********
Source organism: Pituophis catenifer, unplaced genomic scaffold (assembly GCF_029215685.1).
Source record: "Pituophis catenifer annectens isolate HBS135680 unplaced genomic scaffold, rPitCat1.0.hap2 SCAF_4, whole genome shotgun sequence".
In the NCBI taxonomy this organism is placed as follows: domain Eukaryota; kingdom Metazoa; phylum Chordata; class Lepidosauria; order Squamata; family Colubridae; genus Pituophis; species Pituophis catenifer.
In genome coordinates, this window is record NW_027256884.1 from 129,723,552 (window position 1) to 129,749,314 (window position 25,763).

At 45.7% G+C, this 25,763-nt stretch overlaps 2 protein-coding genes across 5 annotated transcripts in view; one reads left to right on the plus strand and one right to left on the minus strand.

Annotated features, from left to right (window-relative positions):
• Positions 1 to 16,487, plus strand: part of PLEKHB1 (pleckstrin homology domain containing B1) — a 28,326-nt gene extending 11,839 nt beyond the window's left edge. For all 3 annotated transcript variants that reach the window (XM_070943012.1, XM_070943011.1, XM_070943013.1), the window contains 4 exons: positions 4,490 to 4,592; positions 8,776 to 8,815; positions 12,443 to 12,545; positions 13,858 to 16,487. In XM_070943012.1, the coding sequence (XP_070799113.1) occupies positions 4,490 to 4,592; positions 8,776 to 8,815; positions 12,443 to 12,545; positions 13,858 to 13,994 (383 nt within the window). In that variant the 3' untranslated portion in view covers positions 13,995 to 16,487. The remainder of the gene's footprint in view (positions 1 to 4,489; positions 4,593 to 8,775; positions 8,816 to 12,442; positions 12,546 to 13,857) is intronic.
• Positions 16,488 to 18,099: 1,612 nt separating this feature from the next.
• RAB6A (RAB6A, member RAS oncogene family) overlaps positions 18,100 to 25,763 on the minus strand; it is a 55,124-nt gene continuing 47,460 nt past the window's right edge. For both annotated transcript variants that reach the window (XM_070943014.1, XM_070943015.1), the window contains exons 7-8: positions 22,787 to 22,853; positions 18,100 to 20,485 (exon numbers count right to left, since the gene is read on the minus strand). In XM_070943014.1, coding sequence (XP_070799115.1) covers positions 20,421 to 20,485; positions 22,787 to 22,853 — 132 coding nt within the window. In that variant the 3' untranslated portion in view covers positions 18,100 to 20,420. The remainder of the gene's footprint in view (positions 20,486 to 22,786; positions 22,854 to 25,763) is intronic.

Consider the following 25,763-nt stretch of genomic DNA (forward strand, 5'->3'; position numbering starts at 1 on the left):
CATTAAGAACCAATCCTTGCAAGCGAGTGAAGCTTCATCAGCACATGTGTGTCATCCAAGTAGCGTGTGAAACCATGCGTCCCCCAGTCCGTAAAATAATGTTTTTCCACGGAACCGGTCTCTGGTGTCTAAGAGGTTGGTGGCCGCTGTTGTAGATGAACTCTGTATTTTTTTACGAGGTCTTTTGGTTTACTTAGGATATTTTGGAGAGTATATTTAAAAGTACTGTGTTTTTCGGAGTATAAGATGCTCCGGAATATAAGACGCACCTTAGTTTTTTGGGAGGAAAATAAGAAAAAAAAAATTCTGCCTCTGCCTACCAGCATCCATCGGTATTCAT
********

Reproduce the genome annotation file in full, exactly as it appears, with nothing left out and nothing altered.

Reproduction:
Source organism: Pituophis catenifer, unplaced genomic scaffold (assembly GCF_029215685.1).
Source record: "Pituophis catenifer annectens isolate HBS135680 unplaced genomic scaffold, rPitCat1.0.hap2 SCAF_4, whole genome shotgun sequence".
In the NCBI taxonomy this organism is placed as follows: domain Eukaryota; kingdom Metazoa; phylum Chordata; class Lepidosauria; order Squamata; family Colubridae; genus Pituophis; species Pituophis catenifer.
In genome coordinates, this window is record NW_027256884.1 from 129,723,552 (window position 1) to 129,749,314 (window position 25,763).

At 45.7% G+C, this 25,763-nt stretch overlaps 2 protein-coding genes across 5 annotated transcripts in view; one reads left to right on the plus strand and one right to left on the minus strand.

Annotated features, from left to right (window-relative positions):
• Positions 1 to 16,487, plus strand: part of PLEKHB1 (pleckstrin homology domain containing B1) — a 28,326-nt gene extending 11,839 nt beyond the window's left edge. For all 3 annotated transcript variants that reach the window (XM_070943012.1, XM_070943011.1, XM_070943013.1), the window contains 4 exons: positions 4,490 to 4,592; positions 8,776 to 8,815; positions 12,443 to 12,545; positions 13,858 to 16,487. In XM_070943012.1, the coding sequence (XP_070799113.1) occupies positions 4,490 to 4,592; positions 8,776 to 8,815; positions 12,443 to 12,545; positions 13,858 to 13,994 (383 nt within the window). In that variant the 3' untranslated portion in view covers positions 13,995 to 16,487. The remainder of the gene's footprint in view (positions 1 to 4,489; positions 4,593 to 8,775; positions 8,816 to 12,442; positions 12,546 to 13,857) is intronic.
• Positions 16,488 to 18,099: 1,612 nt separating this feature from the next.
• RAB6A (RAB6A, member RAS oncogene family) overlaps positions 18,100 to 25,763 on the minus strand; it is a 55,124-nt gene continuing 47,460 nt past the window's right edge. For both annotated transcript variants that reach the window (XM_070943014.1, XM_070943015.1), the window contains exons 7-8: positions 22,787 to 22,853; positions 18,100 to 20,485 (exon numbers count right to left, since the gene is read on the minus strand). In XM_070943014.1, coding sequence (XP_070799115.1) covers positions 20,421 to 20,485; positions 22,787 to 22,853 — 132 coding nt within the window. In that variant the 3' untranslated portion in view covers positions 18,100 to 20,420. The remainder of the gene's footprint in view (positions 20,486 to 22,786; positions 22,854 to 25,763) is intronic.

Consider the following 25,763-nt stretch of genomic DNA (forward strand, 5'->3'; position numbering starts at 1 on the left):
CATTAAGAACCAATCCTTGCAAGCGAGTGAAGCTTCATCAGCACATGTGTGTCATCCAAGTAGCGTGTGAAACCATGCGTCCCCCAGTCCGTAAAATAATGTTTTTCCACGGAACCGGTCTCTGGTGTCTAAGAGGTTGGTGGCCGCTGTTGTAGATGAACTCTGTATTTTTTTACGAGGTCTTTTGGTTTACTTAGGATATTTTGGAGAGTATATTTAAAAGTACTGTGTTTTTCGGAGTATAAGATGCTCCGGAATATAAGACGCACCTTAGTTTTTTGGGAGGAAAATAAGAAAAAAAAAATTCTGCCTCTGCCTACCAGCATCCATCGGTATTCAT